Written by Sean McPheat |
4 June, 2019
Many salespeople tell us that the way they differentiate themselves from their competition is by adding value to their products, in order for the customer to see why they are charging the price they are.
Nothing wrong with this, of course. It adds meaning to why they are positioned where they are. The customer can see exactly what they are getting for their money, and by adding value.
Еhe customer can make the connection between the product and the savings he will make, or the benefits they will get for the extra investment.
This is good, but could it be better? How many times do you ‘hold something back’ so you can surprise the prospect with that little extra to encourage them to buy? We sometimes cause ourselves problems here, because the prospect may be wondering what else might you be holding back, and have they really got everything they could from you?
Something to try might be to add value up front. We do this at MTD by showing what the relationship would be if they dealt with us in the future. In other words, we make the value they will receive very clear from the outset.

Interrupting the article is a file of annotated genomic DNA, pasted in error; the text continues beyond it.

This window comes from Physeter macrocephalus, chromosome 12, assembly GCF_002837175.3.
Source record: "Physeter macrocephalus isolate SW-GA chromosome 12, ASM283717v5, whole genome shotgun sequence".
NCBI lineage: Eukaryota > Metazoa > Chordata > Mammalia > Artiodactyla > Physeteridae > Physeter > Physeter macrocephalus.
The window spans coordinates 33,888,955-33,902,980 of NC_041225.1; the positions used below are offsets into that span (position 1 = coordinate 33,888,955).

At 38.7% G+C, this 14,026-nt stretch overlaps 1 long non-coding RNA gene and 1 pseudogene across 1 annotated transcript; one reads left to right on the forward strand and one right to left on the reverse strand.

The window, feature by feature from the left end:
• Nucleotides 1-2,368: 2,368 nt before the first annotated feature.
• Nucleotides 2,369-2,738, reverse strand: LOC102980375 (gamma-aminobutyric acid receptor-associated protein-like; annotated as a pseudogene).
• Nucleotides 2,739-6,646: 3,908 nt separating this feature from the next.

What I mean by this is you can do more than just add value after the discussions have been had with the decision-makers. You can show them upfront how much you care, showing the customer what they will gain by working in partnership with you. Your upfront ‘value-add’ ideas may include:
Special terms and conditions: When done with tact, these can assist the prospect in talking to others who are in partnership with making the decision to work with them, and can build value in their eyes without having to resort to discounts. Remember, discounts will never increase value; they will only cheapen the product in the prospect’s eyes.
By offering extra value before they have to commit to a decision, it makes the prospect feel they would be missing out if they didn’t go with you. Then you don’t have justify a higher price than your competition by adding on the extras; they have seen the value of your offering before you even start talking about price.